In addition to that, Android and iOS handle multitasking completely differently. You can see an example of this by opening up a browser, typing a URL, then immediately (before the page loads) pressing the home button to go back to the home screen. Wait 10 or 20 seconds then go back to the browser.

    On Android, the page will have loaded in the background, while on iOS the page will have stopped loading when you went back to the home screen, and will now continue once you go back to the browser.

    So it's a bit of a trade off...Android actually has 'true' multitasking while iOS only does for some things (like you can play music and do other things, but as you can see above, it doesn't work for everything).
    geekymcfly and AnAndroidDroid like this.
    03-31-2013 09:29 AM
  13. kenyee's Avatar
    It sounds like the screen and LTE are probably the culprits in battery consumption differences. The iPhone in my house is a 4S... no LTE. Much smaller screen than my GS3.
    That's a huge part of it... But they do have problems if you use them heavily.
    A coworker early adopter kept his iPhone in the charger on his desk at work all the time because he ran out of battery by the end of the day without it.... LTE sucks the life out of any phone except the RAZR Maxx...
    03-31-2013 04:50 PM
  14. GrooveRite's Avatar
    Not really but that is because their phones don't do as much as android devices and therefore the battery isn't taxed as much. On android devices apps are always running in the background and widgets are updating themselves etc, you don't have this on the iPhone so the battery life is better.

    Sent from my Galaxy Note using Android Central forums
    Other issues are that the iPhone typically has a smaller screen so that consumes less battery and there is no OEM skin. And prior to the iPhone 5, no iPhone was a 4G LTE device.
    In addition to that, Android and iOS handle multitasking completely differently. You can see an example of this by opening up a browser, typing a URL, then immediately (before the page loads) pressing the home button to go back to the home screen. Wait 10 or 20 seconds then go back to the browser.

    On Android, the page will have loaded in the background, while on iOS the page will have stopped loading when you went back to the home screen, and will now continue once you go back to the browser.

    So it's a bit of a trade off...Android actually has 'true' multitasking while iOS only does for some things (like you can play music and do other things, but as you can see above, it doesn't work for everything).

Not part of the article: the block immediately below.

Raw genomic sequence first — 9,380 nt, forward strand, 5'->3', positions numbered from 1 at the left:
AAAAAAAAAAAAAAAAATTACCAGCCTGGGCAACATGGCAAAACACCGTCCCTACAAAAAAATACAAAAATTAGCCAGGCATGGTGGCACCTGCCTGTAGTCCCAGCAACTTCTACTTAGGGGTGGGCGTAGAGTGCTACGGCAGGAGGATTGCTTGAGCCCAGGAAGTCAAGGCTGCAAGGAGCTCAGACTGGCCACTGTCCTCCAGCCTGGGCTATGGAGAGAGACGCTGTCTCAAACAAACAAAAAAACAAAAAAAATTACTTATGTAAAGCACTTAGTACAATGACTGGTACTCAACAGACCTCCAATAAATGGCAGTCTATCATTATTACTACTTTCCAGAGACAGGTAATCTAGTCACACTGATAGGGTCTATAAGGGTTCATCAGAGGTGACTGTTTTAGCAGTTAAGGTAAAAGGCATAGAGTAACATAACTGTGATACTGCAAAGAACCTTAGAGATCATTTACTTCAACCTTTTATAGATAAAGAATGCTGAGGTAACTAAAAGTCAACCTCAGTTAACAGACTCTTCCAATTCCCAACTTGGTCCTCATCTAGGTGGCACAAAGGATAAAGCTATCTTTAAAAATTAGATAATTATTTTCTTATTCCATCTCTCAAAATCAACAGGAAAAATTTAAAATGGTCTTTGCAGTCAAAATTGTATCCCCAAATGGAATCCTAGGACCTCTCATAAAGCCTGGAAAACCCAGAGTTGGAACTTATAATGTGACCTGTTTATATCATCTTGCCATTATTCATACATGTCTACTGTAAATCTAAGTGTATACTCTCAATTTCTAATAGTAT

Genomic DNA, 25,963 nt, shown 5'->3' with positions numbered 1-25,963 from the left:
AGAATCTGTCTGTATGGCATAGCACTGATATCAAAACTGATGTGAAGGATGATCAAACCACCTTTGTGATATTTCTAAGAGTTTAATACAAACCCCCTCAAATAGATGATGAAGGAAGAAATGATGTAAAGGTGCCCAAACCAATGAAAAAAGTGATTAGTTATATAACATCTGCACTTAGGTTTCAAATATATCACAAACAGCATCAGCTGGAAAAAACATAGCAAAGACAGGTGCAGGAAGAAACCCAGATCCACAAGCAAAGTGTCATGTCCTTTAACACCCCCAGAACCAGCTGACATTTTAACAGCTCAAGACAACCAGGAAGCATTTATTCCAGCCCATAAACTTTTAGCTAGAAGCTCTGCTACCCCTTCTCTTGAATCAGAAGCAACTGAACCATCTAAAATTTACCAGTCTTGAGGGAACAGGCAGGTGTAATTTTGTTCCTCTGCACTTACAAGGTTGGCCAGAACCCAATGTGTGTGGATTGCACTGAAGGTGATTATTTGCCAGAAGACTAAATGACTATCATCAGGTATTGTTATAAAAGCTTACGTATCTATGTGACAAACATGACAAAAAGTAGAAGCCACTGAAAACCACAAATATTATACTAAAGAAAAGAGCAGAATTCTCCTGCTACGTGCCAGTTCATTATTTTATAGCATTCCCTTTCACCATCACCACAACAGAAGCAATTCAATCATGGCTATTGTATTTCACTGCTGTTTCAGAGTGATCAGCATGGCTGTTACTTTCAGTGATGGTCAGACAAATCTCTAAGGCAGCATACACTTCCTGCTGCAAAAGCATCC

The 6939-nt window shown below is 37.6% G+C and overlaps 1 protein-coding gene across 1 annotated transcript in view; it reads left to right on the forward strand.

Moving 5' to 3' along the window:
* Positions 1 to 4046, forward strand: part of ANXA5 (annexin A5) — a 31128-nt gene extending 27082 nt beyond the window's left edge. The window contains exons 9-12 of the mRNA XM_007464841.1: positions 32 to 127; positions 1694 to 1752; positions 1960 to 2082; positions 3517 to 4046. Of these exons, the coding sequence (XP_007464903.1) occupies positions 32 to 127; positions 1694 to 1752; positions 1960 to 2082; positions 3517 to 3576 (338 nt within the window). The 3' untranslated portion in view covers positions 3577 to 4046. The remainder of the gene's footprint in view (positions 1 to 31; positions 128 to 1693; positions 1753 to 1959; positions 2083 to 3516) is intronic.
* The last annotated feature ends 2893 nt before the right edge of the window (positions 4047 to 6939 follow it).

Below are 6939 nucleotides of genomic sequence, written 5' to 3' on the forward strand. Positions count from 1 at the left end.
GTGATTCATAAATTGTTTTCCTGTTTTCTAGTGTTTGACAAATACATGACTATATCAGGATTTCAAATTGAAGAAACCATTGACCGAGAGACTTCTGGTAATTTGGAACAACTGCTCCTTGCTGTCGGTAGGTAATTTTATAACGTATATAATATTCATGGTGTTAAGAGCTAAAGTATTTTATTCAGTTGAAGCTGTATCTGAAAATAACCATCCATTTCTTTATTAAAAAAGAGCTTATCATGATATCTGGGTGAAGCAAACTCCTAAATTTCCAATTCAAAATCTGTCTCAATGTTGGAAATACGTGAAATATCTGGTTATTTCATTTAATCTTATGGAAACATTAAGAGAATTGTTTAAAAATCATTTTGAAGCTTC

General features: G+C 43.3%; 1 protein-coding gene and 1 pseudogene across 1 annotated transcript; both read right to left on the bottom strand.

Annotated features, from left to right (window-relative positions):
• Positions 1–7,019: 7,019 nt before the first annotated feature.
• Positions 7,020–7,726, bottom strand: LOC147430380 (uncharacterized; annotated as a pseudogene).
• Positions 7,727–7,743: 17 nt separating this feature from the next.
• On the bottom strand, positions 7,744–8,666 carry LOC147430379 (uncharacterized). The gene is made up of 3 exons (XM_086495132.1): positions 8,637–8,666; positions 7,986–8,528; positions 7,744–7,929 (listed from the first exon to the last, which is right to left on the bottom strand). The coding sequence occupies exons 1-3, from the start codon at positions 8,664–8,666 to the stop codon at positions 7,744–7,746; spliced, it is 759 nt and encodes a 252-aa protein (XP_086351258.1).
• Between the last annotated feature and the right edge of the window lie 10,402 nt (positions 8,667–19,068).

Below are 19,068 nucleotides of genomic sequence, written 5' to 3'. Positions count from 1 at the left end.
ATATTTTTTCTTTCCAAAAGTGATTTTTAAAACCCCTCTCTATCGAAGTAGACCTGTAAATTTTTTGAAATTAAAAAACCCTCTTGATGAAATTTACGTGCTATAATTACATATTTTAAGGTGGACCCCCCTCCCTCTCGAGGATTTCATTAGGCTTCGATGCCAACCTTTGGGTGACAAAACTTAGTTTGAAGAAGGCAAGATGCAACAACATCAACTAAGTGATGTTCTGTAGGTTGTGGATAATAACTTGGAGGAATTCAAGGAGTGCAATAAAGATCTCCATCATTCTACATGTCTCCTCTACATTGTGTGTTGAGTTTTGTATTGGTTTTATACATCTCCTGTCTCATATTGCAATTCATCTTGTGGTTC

Smart posts right here! Take notes people!!
    03-31-2013 08:06 PM
  15. Almeuit's Avatar
    It sounds like the screen and LTE are probably the culprits in battery consumption differences. The iPhone in my house is a 4S... no LTE. Much smaller screen than my GS3.

    Thanks for the discussion!
    That's a huge part of it... But they do have problems if you use them heavily.
    A coworker early adopter kept his iPhone in the charger on his desk at work all the time because he ran out of battery by the end of the day without it.... LTE sucks the life out of any phone except the RAZR Maxx...
    This. Screens and LTE definitely will affect a battery but since it's a iPhone 4S it won't have to worry about the LTE part. As for the person in your house do they heavily use it? If not then their battery will last a long time. If i use my s3 only here and there I can stretch 3 days out of it.. But that's extremely rare because I use my phone alot .

    Sent from my Sprint S3 using AC forums.
    04-01-2013 08:50 AM
  16. paintdrinkingpete's Avatar
    Real life experience...

    Last fall, went to a football game with a group of friends. We left home around 9am and didn't get home until after 7pm, so it was an all day affair. Of the 4 of us, the phones were as follows: 1 Samsung GS3 on Verizon (mine), 2 iPhone 5's, 1 iPhone 4S. To best of my knowledge, all 4 of us started the day with a full battery.

    None us were using our phones very heavily throughout the day, as we were preoccupied with our own tailgate and the football game, but we all were texting here and there, checking fantasy scores and stuff like that. I remember that I was checking my score a lot because I badly needed a win to make the playoffs in my fantasy football league, so I was watching scores closely.